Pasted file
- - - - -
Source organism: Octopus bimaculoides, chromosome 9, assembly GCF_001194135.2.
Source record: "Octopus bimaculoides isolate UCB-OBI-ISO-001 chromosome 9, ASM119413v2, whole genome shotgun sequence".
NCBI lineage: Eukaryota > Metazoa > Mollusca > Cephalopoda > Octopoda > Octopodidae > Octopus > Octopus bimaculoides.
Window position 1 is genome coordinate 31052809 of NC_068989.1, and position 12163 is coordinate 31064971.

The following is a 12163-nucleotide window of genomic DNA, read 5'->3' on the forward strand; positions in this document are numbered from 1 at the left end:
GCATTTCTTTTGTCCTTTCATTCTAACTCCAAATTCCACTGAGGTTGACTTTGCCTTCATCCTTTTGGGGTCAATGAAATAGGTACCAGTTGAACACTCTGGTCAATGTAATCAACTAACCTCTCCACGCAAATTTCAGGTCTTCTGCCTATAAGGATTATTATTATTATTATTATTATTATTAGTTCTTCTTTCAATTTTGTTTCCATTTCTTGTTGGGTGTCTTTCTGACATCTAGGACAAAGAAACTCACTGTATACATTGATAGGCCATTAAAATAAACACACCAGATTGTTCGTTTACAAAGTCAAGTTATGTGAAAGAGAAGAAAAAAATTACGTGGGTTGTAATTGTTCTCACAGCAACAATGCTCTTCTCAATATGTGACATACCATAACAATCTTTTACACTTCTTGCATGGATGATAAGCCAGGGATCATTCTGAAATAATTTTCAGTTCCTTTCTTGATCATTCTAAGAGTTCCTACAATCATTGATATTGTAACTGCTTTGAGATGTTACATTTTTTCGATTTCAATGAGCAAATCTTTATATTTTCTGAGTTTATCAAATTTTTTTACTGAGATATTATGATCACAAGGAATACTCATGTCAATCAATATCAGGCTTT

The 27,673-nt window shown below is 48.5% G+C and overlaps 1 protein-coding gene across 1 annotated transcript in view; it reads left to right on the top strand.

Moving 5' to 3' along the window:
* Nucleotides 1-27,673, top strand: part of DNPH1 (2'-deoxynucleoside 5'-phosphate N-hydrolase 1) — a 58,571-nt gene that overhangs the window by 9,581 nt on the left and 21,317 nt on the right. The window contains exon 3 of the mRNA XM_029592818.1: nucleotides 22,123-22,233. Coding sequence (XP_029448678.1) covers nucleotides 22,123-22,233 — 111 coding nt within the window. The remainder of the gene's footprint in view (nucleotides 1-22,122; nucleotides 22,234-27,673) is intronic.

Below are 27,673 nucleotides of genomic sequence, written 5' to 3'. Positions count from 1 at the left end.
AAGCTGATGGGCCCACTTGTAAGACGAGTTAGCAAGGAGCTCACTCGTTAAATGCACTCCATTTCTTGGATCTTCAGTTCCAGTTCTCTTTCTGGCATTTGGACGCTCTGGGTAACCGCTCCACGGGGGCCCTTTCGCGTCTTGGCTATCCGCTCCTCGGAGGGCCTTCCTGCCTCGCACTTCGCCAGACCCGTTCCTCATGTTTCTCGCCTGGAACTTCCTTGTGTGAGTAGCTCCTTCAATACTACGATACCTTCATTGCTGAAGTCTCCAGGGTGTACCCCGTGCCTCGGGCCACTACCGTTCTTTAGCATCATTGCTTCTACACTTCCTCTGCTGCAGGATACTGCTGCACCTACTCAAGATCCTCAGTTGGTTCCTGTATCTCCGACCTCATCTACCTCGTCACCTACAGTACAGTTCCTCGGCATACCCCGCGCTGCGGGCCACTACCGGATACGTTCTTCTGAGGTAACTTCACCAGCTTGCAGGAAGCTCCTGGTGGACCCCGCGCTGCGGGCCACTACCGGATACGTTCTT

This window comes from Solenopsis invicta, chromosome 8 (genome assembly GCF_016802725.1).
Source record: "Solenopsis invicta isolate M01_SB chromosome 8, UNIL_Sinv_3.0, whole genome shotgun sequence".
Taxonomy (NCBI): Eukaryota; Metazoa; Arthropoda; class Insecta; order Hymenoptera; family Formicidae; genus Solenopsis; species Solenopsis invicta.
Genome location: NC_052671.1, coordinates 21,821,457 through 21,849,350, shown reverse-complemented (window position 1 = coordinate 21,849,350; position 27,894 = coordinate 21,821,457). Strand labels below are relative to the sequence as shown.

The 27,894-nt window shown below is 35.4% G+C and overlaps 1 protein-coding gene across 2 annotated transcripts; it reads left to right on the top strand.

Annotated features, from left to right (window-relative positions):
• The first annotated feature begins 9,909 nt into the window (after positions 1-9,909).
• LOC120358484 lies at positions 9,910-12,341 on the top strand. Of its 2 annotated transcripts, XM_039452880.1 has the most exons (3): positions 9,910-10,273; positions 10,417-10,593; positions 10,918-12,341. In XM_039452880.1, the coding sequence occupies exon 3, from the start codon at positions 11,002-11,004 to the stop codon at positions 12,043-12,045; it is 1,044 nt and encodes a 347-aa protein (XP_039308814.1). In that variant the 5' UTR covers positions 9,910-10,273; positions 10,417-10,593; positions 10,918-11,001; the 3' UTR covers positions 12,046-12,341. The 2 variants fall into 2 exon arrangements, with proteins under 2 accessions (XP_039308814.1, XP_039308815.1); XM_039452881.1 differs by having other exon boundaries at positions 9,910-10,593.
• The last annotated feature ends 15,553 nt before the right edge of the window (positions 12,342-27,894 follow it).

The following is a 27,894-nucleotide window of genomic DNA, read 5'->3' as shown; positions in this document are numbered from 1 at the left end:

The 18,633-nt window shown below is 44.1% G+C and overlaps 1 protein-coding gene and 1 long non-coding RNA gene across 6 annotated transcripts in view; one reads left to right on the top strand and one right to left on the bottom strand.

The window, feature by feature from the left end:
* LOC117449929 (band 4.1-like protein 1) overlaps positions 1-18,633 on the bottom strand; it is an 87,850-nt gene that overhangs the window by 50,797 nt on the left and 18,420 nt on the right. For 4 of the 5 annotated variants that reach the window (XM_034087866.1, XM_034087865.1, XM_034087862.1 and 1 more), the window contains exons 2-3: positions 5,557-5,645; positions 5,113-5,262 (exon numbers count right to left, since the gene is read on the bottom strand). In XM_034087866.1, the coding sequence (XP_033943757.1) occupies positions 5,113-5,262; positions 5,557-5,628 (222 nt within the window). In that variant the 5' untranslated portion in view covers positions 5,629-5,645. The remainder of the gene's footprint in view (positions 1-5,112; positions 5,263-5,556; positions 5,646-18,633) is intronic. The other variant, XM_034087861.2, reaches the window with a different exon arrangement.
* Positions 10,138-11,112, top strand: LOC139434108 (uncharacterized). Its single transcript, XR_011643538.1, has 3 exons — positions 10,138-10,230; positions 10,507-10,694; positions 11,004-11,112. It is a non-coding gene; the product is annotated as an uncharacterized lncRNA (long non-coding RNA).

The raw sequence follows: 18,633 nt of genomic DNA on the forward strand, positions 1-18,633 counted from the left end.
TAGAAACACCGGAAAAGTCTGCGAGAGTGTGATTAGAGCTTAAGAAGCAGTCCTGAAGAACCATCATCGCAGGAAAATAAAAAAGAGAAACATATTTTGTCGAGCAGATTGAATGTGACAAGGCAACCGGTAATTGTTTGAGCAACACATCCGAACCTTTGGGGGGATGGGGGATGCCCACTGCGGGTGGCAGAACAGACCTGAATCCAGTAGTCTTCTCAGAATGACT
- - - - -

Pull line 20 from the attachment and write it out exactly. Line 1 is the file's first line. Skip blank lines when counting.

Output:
• The last annotated feature ends 15,553 nt before the right edge of the window (positions 12,342-27,894 follow it).